Singapore

Singaporeans must be ready if Wuhan virus hits home

Concern mounts as death toll in China triples to 17 in just a day and confirmed cases pass the 500 mark

As the death toll linked to the mysterious Wuhan virus almost tripled from six to 17 in just a day, Singapore yesterday set up a multi-ministry task force to prepare for the coming storm.

"While we take all the preventive measures, it is inevitable that we will see a potential case coming into Singapore, sooner or later," said Health Minister Gan Kim Yong, who is chairing the task force, at a media briefing yesterday.

"Therefore, it is important for us to ensure that we're able to mount an effective response."

Three more suspected cases were reported yesterday - two children who are Chinese nationals and an elderly Singapore woman - bringing the total to 10 so far.

The Ministry of Health (MOH) said the boys, aged three and four, and the 78-year-old woman had pneumonia and a history of travel to China.

They were admitted for further assessment and treatment, and isolated as a precaution.

They were in stable condition and are being tested for the 2019-nCoV virus.

The previous seven suspected cases all tested negative.

The task force will meet for the first time today with the involvement of various ministries including Transport, Education and Manpower.

Minister for National Development Lawrence Wong, who co-chairs the task force with Mr Gan, said Singapore must be ready to mount all its resources to defend and protect the country against the virus as the situation evolves rapidly.

Health officials in China have warned the outbreak has reached a "critical stage" as the virus mutates and continues to spread to more provinces, territories and countries.

Apart from the 17 deaths in Wuhan as of yesterday, China has confirmed at least 540 infected cases, with 444 of them in Hubei province, where Wuhan is the capital.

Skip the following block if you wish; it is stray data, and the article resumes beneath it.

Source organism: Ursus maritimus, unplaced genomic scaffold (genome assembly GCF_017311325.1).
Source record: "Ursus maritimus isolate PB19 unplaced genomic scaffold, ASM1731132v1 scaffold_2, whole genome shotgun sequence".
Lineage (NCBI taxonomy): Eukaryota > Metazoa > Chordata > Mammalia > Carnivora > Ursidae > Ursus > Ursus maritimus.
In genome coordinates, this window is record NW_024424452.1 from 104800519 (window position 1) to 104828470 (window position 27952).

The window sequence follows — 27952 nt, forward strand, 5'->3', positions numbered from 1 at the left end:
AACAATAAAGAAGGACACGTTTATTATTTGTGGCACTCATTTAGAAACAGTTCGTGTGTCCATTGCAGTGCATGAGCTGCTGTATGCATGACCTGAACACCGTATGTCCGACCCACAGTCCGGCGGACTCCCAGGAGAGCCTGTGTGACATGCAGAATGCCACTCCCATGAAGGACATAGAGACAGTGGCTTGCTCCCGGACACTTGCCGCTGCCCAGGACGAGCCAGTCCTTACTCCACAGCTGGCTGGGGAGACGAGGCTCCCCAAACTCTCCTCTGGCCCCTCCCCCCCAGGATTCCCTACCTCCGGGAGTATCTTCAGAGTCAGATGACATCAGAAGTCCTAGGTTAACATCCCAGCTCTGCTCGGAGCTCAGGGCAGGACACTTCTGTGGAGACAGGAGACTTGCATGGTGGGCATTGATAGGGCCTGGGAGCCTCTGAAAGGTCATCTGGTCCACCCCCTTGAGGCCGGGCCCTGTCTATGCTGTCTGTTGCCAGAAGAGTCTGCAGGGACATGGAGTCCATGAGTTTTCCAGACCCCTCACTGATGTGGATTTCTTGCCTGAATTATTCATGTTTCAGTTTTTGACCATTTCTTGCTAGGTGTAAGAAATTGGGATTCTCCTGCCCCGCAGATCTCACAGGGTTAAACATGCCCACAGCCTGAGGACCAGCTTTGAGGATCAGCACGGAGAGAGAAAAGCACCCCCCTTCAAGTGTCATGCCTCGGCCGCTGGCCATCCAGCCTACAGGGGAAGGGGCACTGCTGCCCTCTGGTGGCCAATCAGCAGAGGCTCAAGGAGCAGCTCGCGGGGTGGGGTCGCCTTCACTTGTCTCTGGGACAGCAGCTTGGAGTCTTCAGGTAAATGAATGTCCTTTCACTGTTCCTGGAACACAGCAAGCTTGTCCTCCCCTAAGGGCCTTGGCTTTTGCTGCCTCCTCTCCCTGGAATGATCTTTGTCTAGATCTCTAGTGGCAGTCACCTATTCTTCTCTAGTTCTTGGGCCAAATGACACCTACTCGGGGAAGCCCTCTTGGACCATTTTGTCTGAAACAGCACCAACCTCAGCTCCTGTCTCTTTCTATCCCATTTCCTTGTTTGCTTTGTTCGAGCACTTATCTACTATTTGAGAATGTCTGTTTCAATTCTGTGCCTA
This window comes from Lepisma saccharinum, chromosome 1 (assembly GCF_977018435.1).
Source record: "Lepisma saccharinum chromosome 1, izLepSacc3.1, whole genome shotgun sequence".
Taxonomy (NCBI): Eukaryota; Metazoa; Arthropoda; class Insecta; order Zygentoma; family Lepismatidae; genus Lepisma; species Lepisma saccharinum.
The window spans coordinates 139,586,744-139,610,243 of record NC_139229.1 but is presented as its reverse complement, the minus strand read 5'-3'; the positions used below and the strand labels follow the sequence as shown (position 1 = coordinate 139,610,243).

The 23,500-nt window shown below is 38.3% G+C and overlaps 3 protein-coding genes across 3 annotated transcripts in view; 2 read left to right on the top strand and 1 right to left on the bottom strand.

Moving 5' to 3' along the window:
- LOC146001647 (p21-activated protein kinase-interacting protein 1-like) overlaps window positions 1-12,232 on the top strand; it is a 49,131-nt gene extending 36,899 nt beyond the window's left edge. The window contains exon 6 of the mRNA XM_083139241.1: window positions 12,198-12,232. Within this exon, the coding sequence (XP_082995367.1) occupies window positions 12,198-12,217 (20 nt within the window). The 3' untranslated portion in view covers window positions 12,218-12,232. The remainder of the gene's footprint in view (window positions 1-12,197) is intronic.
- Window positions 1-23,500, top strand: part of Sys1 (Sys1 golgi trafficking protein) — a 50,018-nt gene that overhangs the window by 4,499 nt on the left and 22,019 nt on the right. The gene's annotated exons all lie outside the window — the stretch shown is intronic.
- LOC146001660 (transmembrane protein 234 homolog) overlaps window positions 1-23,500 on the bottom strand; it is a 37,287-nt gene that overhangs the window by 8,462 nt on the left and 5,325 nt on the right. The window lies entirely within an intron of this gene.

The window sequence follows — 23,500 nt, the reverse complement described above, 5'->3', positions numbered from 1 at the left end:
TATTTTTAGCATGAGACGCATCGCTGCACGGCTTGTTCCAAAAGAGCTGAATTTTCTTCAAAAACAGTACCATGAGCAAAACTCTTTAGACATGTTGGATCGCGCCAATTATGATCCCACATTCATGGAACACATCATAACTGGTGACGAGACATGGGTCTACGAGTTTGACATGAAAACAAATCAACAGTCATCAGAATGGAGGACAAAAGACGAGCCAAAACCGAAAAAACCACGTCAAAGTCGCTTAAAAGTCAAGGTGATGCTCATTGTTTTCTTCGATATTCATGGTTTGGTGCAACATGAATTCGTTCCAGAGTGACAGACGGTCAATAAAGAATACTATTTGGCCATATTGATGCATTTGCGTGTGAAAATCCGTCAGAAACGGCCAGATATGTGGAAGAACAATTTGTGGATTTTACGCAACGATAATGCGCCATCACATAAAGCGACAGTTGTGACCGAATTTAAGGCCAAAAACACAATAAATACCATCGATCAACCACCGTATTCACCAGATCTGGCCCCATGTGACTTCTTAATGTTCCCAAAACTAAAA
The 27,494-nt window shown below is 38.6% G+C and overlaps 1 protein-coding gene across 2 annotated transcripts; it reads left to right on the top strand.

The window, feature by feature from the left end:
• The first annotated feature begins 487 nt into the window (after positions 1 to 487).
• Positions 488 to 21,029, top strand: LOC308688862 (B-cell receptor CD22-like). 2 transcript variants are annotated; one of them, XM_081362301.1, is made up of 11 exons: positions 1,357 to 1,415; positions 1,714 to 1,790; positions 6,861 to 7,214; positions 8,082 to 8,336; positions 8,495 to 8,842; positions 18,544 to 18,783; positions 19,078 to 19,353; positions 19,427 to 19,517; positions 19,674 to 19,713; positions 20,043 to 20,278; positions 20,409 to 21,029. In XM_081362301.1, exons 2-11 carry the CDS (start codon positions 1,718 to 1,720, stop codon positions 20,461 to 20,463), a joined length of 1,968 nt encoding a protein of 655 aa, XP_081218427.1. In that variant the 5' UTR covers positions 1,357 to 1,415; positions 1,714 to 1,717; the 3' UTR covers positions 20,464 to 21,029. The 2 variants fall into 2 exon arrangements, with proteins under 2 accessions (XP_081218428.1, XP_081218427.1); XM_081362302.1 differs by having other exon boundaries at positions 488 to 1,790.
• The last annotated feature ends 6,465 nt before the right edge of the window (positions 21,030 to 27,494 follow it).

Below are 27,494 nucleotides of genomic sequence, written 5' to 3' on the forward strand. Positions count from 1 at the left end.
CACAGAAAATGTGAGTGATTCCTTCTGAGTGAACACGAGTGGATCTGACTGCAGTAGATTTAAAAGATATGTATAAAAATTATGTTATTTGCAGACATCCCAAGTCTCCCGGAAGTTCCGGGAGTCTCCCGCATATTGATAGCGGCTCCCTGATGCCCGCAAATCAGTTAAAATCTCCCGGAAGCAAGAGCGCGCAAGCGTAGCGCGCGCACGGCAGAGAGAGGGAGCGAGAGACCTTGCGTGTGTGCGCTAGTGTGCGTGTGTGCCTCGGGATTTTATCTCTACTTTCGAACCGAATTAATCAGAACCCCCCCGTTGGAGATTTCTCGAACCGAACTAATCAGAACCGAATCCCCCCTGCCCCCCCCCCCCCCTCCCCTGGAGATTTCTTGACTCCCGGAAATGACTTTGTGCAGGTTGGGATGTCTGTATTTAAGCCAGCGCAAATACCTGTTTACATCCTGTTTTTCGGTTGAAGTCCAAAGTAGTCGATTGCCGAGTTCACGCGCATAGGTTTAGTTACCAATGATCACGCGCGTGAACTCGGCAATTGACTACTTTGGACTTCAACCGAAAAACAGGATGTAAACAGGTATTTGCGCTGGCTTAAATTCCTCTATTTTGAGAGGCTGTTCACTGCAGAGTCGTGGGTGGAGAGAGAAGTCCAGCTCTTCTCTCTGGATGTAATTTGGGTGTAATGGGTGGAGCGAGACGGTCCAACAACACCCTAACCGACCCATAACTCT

Confirmed cases have also been reported in Taiwan, Japan, Macau, Thailand, Vietnam and the US.

The confirmation that the coronavirus can be spread between humans has heightened fears of the number of cases soaring, especially as hundreds of millions of people travel across or out of China during the Chinese New Year holidays.

Also of great concern is the mysterious nature of the virus. Though scientists have determined that it is part of the severe acute respiratory syndrome (Sars) family, its origin is still unknown.

There is no vaccine yet for the virus, which is mutating even as it spreads farther afield.

As Wuhan, the epicentre of the outbreak, went into "lockdown" yesterday by imploring people not to travel into or out of the city of 11 million, Singapore's MOH also advised people here not to travel to Wuhan.

MOH advised all travellers to monitor their health closely for two weeks after returning to Singapore and to seek medical attention promptly if they feel unwell.

They should also inform their doctors of their travel history.

Temperature screening at Changi Airport was also expanded yesterday to cover all inbound travellers on flights arriving from China.

Mr Wong said that the seriousness of the situation called for a "whole-of-government, even whole-of-Singapore, response".

This will include defensive measures at schools and workplaces, and ensuring economic continuity.

The Ministry of Social and Family Development (MSF) said yesterday that preschools and student care centres had been issued advisories to ensure the well-being of children and staff.

"This includes frequent washing of hands, especially before eating or handling food, after toilet visits, or when hands are dirtied by respiratory secretions after coughing or sneezing," said its spokesman.

Parents are reminded not to send their children to school if they are sick. Any child or staff member who is unwell are advised to seek medical treatment promptly.

The ministry also said it is working closely with community-based and residential facilities, including welfare homes and disability homes, to ensure the necessary precautions are taken.

Asked if the Wuhan virus is as dangerous as the Sars virus that hit Singapore in 2003, Mr Gan said: "We do not know many of the details of the virus yet as it is a novel virus but a lot of investigation is going on.

"It's better for us to take precaution and pre-empt the risks... and to continue to monitor the situation because it is evolving very rapidly."

Mr Wong also reminded Singaporeans not to be complacent. He said that those who fall ill should practise social responsibility, especially with Chinese New Year around the corner.

"If you have any symptoms, please do not go out. See the doctor immediately to get treatment. Be isolated if necessary," he said.

In a Facebook post last night, Deputy Prime Minister Heng Swee Keat said: "Although Singapore has not seen a confirmed case, we must be ready to mount an effective response when it happens...

"Let us stay vigilant, as we roll out precautionary measures to protect our people."

MEDICAL & HEALTH